Soldiers Help Clean-up Flood Damage

(KHNL) Teamwork between different state and city agencies are helping expedite the flood clean-up on the Windward coast.

"It's been making some progress," said Doug Kekona. "It's just dealing with the mud, the ground is all saturated."

Kekona's been a prisoner in his own home since the heavy downpour last Thursday.

About 20 truckloads of debris washed away the driveway to his home, right next to Crouching Lion. There's no way to drive in or out, so contractors with heavy equipment are working to stabilize the ground. "It's been touch and go since then," said Kekona. "But I've had a lot help, so we're doing okay for now."

Dozens of Hawaii National Guardsmen joined the clean-up effort Sunday. They hauled out branches, roots, and rocks from the stream-bed that runs next to the Kaaawa Fire Station. The run-off knocked out the foundation, breaking off chunks of ground. One guardsman says the damage there was similar to another natural disaster.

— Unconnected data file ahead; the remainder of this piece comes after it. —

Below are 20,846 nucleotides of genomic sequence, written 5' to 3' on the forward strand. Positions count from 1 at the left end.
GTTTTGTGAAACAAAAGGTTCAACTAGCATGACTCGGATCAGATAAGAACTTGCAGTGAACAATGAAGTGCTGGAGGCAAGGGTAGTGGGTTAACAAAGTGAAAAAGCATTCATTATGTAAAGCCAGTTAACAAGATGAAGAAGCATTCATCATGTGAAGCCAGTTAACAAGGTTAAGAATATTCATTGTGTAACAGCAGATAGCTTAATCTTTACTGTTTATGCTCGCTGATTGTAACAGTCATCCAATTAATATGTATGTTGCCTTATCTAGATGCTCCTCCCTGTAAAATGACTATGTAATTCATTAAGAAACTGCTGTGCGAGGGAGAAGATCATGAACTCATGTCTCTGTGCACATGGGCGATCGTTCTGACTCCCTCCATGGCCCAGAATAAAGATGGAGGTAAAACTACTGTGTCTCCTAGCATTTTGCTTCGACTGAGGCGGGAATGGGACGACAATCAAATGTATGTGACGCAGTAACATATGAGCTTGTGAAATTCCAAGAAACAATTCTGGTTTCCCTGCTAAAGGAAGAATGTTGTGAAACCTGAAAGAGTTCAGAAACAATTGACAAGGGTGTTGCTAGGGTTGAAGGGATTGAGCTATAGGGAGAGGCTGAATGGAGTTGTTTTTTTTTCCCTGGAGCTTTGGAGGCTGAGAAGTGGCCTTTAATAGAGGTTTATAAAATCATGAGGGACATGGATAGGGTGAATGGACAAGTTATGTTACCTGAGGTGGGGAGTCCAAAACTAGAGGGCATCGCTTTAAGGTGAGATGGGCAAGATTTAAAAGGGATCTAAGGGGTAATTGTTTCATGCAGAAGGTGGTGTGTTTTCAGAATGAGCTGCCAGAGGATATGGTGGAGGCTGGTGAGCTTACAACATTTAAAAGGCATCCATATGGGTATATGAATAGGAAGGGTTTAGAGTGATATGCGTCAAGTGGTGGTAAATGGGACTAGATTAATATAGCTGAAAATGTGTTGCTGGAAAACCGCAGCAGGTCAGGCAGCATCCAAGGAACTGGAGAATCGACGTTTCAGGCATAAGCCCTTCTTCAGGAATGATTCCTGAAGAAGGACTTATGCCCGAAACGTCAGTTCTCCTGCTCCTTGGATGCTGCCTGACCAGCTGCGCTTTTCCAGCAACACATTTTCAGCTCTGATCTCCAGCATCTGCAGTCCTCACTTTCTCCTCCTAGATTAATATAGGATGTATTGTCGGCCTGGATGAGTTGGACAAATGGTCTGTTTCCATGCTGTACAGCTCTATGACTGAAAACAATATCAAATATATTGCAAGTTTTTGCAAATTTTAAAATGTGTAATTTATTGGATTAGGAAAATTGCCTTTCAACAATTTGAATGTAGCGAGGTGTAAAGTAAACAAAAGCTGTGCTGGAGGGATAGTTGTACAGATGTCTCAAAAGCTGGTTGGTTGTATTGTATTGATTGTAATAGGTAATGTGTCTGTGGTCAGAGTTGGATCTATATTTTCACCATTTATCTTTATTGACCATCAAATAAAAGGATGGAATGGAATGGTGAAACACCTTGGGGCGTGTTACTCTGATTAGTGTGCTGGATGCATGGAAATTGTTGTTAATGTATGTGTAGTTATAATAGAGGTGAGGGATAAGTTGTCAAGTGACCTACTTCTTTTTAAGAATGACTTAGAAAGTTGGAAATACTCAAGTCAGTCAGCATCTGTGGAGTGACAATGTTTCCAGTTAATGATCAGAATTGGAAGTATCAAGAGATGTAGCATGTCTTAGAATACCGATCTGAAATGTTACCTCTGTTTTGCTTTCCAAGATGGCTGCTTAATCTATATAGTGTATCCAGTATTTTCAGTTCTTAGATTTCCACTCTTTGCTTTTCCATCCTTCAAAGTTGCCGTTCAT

"Yeah Hurricane Iniki," said Maj. Robert Dongon, 154th Aircraft maintenance unit, of the Hawaii Air National Guard. "I was there in 92. I've been involved in a lot of the disaster preps before, and this is just a small area compared to the other storms that hit us." It was a small area, but state officials say the area suffered the most damage.

"Hopefully by the end of the day we should be able to clear it all out, at least the green area stuff," said Dongon. "The rubbish, the roots, and some of the tree trunks out here." Mayor Mufi Hannemann praised the cooperation and teamwork of residents, and the city and state workers. He also wanted to reassure the victims that assistance will be provided.